I chose to read and summarize the journal article, “The engine of the reef: Photobiology of the coral–algal symbiosis” written and researched by Melissa S. Roth. Ms. Roth’s report on the previous and present research on Scleractinia and Symbiodinium symbiosis includes discussion on light, photobiology of reef-building corals and their green algae, and the nature of their relationship. 

[Check out the slideshow for more.]


Untitled, 2014; my painting

The author introduces Scleractinia coral and Symbiodinium (photosynthetic dinoflagellates), by telling us that coral reefs, which are a huge part of the ecosystem, are at risk of depreciation. She briefly describes both eukaryotes’ taxonomy. The Symbiodinium (genus) is categorized by the kingdom Chromalveolata, division Pyrrhophyta, and the class Dinophyceae. Reef-building coral taxonomy as the phylum Cnidaria, class Anthozoa, and the order Scleractinia.

Continue reading “Corals and Symbiodium: The Relationship Explained”

The Price of Ignorance: Refusal to Vaccinate

I decided to read and write about the article entitled “What Vaccine Refusal Really Costs: Measles in Arizona” by Maryn McKenna.


Taken by Heather; 2016

Refusing or not bothering to get vaccinated cost lives. Just look at what happened in Arizona in February 2008.

McKenna reports that after visiting Mexico, a 37-year-old woman heads to Tucson. She neglected to get a measles vaccination and got sick some time during her vacation. Because she’s sick, she goes to the hospital.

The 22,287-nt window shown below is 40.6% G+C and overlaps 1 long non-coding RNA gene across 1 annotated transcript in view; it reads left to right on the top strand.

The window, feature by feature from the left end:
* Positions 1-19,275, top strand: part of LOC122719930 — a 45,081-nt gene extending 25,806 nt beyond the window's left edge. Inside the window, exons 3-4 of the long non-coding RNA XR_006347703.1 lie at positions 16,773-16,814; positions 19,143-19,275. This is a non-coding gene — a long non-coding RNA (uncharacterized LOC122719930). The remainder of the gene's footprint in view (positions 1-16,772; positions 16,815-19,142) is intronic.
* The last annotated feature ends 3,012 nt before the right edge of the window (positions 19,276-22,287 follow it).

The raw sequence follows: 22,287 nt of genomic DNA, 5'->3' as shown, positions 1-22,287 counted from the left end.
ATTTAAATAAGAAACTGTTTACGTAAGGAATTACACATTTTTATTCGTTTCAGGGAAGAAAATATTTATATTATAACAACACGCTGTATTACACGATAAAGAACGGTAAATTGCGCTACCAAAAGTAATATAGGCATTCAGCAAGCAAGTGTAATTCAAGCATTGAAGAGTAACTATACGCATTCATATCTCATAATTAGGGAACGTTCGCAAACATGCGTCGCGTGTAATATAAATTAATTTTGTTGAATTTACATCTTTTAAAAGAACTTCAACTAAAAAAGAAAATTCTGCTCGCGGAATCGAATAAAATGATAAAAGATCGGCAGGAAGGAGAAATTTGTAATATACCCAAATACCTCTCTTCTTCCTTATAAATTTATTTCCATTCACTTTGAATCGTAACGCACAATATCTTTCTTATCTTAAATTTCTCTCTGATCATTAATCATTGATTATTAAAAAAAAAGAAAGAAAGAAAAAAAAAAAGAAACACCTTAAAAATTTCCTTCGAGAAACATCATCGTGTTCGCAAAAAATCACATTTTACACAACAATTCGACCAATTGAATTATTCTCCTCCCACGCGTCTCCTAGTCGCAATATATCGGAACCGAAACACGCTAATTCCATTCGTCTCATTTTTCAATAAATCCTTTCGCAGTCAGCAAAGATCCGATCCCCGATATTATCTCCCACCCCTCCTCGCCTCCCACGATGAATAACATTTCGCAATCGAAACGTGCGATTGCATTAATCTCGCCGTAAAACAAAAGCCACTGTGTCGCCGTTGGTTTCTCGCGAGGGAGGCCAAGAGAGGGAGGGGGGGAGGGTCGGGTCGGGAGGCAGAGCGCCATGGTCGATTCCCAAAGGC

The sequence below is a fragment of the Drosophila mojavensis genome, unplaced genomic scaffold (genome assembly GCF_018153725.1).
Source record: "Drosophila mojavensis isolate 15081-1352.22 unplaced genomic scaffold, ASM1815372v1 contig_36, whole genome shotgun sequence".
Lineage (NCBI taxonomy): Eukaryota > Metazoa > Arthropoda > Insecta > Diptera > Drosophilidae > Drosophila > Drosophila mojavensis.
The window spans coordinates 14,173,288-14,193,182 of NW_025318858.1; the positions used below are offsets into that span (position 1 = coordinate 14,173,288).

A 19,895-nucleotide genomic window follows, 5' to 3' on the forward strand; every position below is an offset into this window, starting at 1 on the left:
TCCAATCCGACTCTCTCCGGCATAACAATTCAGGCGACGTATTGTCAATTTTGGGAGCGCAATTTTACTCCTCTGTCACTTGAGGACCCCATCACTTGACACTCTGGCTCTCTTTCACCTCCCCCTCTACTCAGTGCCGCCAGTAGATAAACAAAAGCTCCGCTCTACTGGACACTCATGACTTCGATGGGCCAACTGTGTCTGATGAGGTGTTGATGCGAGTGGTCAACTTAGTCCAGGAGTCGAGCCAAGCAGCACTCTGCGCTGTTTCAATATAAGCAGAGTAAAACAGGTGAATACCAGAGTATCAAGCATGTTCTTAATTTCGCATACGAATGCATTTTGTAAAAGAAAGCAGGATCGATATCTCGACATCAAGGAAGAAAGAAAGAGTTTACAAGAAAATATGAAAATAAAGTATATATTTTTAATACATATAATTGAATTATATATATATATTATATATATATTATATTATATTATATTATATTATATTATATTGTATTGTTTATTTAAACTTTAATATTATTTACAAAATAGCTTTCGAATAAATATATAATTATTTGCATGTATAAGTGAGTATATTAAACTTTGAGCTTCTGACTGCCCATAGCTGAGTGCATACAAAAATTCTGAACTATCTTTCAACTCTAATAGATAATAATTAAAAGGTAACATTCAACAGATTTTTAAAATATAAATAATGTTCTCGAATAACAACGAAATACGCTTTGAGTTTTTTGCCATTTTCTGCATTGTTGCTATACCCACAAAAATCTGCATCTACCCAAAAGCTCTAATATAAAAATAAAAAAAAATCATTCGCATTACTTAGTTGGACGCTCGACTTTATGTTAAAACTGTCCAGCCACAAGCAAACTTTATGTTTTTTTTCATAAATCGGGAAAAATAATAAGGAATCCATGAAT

Continue reading “The Price of Ignorance: Refusal to Vaccinate”

Intoxication of Marijuana: Pollan’s Botany of Desire Chapter Three

I decided to study and summarize Michael Pollan’s Botany of Desire chapter three entitled “Desire: Intoxication Plant: Marijuana,” which deals with the history, culture, biology, and religion and cults of psychoactive drugs derived from marijuana as well as other plants and fungi.


Micheal Pollan’s Botany of Desire; taken by Heather, 2016

The author writes in great detail about the history of pot and other psychoactive drugs. Columbus brought pot-smoking to his native land after colonizing the Americas, but the Scythians were the first to invent a special contraption to experience the full effects of the drug (Pollan 128). The Greeks participated in the harvest festival of Demeter where they drink a mixture that gave them illusions (Pollan 147).

Continue reading “Intoxication of Marijuana: Pollan’s Botany of Desire Chapter Three”

What Causes Chronic Pain? A Summary of Ganter’s Presentation on his Study of Allodynia

Pain minimizes injury and death, but some people suffer from chronic pain or pain that lasts after an injury (allodynia). Because chronic pain costs 600 million dollars and affects 100 million people, we need to understand it.


Since fruit flies (Drosophila) have eighty-percent of human diseases and have similar nervous system to humans, Drosophila are perfect organisms to help researchers understand pain and disease.

Continue reading “What Causes Chronic Pain? A Summary of Ganter’s Presentation on his Study of Allodynia”